My daughter is proudly displaying our new plants, below.

We are planting a Chaparral Sage (Salvia clevelandii) and 2 Pink Gaura (Gaura lindheimeri ‘Siskiyou Pink’).  
Warm days make my son eager to take his shirt off whenever possible, although it was only in the low 70’s.
The first step was to rake back the gravel (rock) with enough room to place the dirt pile on top of the bare dirt and not mix it up with the gravel.  Then we started digging.
*We bought a set of kid-sized gardening tools over 16 years ago when my oldest daughter was 10 years old.  They have lasted a long time and now our youngest children are using them.  I recommend kid-sized tools for your kids to use which will make gardening much easier for them and increase their enjoyment.

Look what we dug up….

Many people are surprised that not all deserts are made up of sand.  I know I was when I first moved here.  We actually have clay soil in our area while the deserts in California are mostly sand.

Okay, back to planting – I taught my son how to check that the hole is at the proper depth by putting the plant, (while still in the pot), into the prepared hole.  The top of the pot should reach the the top of the hole.  Take the pot back out and adjust the hole if needed.
He placed his hand around the plant and carefully turned it upside down over the hole and worked off the container with his free hand – I helped him with this part.
He placed the plant in the hole and filled it in with the remaining soil.
*I typically do not amend the soil for desert-adapted shrubs because they are well adapted to soils with little organic matter.  But you can always add compost if you like.


Press the soil around the new plant and then recover with the gravel if needed.
Plants grow very quickly in our climate, so tiny, straggly looking plants will not look that way for long.  
   Note about the small clumps of dirt in the photo above – I’m not the neatest gardener and seldom create a large enough gravel-free area in which to dig a hole, so there is always some mixing of the soil and gravel.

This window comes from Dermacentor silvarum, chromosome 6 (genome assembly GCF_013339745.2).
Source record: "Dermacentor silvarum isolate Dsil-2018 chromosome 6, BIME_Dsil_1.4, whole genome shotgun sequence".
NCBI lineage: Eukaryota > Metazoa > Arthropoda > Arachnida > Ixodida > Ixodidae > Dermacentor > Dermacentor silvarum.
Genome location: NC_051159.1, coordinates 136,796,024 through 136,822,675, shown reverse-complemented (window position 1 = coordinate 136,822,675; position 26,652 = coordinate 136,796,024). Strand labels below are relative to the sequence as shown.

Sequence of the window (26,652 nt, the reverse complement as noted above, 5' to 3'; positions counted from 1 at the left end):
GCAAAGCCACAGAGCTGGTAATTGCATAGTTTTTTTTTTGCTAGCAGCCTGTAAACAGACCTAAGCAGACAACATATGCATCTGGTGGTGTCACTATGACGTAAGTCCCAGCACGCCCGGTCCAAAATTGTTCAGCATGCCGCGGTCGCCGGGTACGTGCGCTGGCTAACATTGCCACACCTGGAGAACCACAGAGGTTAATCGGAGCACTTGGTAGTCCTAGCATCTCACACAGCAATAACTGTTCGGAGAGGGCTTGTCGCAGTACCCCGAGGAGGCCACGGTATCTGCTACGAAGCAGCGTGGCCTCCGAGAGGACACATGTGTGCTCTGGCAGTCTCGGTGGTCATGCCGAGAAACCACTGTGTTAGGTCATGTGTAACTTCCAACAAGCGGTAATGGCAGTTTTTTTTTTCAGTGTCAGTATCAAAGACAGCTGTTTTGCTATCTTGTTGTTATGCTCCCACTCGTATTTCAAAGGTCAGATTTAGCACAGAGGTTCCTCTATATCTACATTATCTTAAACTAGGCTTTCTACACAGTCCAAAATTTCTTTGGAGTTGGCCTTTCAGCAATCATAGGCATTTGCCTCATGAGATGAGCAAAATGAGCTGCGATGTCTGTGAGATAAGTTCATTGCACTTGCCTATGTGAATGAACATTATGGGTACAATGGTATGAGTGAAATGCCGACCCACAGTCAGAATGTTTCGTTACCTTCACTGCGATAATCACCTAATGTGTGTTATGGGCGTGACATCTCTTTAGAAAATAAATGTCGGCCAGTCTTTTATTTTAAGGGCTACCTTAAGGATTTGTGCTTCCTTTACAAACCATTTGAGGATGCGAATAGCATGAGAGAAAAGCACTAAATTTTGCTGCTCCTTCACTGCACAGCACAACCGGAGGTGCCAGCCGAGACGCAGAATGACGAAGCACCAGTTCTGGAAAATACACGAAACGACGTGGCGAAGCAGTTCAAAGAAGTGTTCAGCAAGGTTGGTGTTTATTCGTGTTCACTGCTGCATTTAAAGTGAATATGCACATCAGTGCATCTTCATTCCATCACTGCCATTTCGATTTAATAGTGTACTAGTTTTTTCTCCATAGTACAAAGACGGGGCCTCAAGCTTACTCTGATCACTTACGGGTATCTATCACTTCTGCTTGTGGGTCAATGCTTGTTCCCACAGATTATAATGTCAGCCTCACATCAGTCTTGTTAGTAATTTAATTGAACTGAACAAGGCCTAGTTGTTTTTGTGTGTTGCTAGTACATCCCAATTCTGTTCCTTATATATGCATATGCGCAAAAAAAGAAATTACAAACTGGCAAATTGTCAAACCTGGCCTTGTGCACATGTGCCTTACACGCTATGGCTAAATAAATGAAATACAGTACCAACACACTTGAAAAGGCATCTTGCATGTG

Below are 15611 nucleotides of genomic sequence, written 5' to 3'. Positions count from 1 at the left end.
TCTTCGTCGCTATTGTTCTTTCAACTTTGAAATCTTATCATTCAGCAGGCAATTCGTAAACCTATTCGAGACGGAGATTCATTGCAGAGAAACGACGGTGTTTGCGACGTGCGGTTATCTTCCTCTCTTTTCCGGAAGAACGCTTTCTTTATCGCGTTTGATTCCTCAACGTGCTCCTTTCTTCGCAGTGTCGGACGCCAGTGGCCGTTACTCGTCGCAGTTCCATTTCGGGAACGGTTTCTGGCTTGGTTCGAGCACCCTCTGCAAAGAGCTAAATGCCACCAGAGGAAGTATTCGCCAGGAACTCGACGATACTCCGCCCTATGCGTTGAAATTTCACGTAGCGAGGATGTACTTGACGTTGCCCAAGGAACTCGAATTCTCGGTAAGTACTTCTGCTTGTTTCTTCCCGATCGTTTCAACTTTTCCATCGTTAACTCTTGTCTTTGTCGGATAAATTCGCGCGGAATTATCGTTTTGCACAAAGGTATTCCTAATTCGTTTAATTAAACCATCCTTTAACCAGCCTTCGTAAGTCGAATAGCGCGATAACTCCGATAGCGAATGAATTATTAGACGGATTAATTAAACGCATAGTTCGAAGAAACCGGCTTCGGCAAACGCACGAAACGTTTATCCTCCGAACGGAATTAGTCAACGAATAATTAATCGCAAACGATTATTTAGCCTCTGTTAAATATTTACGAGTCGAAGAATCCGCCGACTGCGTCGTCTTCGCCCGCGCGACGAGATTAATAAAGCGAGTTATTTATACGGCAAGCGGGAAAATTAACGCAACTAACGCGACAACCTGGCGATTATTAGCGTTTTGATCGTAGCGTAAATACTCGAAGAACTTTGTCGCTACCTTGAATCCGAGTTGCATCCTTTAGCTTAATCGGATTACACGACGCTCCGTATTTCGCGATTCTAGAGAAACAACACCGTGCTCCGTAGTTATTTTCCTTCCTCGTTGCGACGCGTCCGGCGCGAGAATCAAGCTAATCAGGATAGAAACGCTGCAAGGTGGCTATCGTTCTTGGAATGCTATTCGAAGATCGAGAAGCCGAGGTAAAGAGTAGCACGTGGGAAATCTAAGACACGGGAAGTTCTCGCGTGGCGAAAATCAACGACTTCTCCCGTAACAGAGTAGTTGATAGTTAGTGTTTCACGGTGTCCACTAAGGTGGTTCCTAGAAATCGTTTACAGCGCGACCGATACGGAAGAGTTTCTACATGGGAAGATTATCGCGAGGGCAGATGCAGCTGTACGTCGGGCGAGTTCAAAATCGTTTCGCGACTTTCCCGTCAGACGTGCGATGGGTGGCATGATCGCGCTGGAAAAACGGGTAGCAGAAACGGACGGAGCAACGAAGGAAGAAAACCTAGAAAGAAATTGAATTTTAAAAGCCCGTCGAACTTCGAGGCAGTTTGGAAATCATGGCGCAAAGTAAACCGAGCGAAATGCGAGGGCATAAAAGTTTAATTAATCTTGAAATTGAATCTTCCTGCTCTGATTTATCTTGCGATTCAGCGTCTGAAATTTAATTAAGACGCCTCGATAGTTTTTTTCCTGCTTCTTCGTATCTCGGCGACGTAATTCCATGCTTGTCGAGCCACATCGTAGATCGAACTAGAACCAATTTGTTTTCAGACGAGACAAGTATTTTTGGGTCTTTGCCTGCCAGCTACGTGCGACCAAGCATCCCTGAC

We had two more plants to install and my older daughter decided to help us out.

Okay, the following is what NOT to do, but I confess that I often do.

To save your back, do not use a child’s shovel.  It was convenient and so I used it, but a larger shovel is much more comfortable to use.
I didn’t realize how color coordinated I was with the shovel, which was totally unintentional – I am not a slave to fashion to that degree 😉
When you dig holes and carefully press the soil around newly installed plants….it is best not to wear flip-flops.  I don’t have much of a defense for this one but here it is – I am from California and grew up going barefoot or wearing sandals for much of the year.  I don’t wear them in the winter because my feet get really cold.   I was so excited to be able to wear them this week and did not want to take them off to put on my gardening boots.  
If you look closely, I have a ladybug painted on my toes to celebrate the coming of spring, which really has nothing to do with this post 😉
**By the way, a kind reader pointed out that I did not state if we watered the plants in afterward.  Probably one of the most important part about planting and I left it out of my post.  We did water the plants well after planting.  Thank you Edith for bringing it to my attention.
They are here!!!  I was oh so patiently waiting for my English roses to arrive from Heirloom Roses.

I had ordered three different English roses a few weeks ago as it has been too long since I have had roses in my garden.  You can read more about that here if you like – “I Have a Confession To Make”  and “I’ve Made My Decision”.


I thought it would be a nice idea if each of my three youngest children could adopt one of the new rose bushes and be in charge of taking care of it.  

They each picked one based on their favorite colors.  My youngest daughter picked ‘Graham Thomas’ which is yellow (note her yellow SpongeBob shoes).  My son picked ‘William Shakespeare’ because it is red.  My third-oldest daughter picked ‘Abraham Darby’ because she absolutely loves pink. 

So since they are adopting their new roses, that means, they have to help dig the holes and plant them.  The kids are anxious to help.


Thankfully, their dad was willing to help them dig the holes.
*I was taking pictures of the whole planting process and my son decided that he would take pictures with his red camera.


I love kid-sized shovels and other gardening tools.  

*I think I need to buy another kid-sized shovel because my daughter is throwing dirt into the wheelbarrow with her hands.


Trying to be brave and touch the earthworm they dug up.


It won’t bite….


There is just something about dirt that attracts kids…


I think this photo clearly illustrates the difference between boys and girls.  My daughter is drawing a happy face in the dirt while my son is touching a worm.

Tomorrow, we will finish preparing the holes and planting our new roses.  The kids are so excited!  So is their mom.

Will post more tomorrow….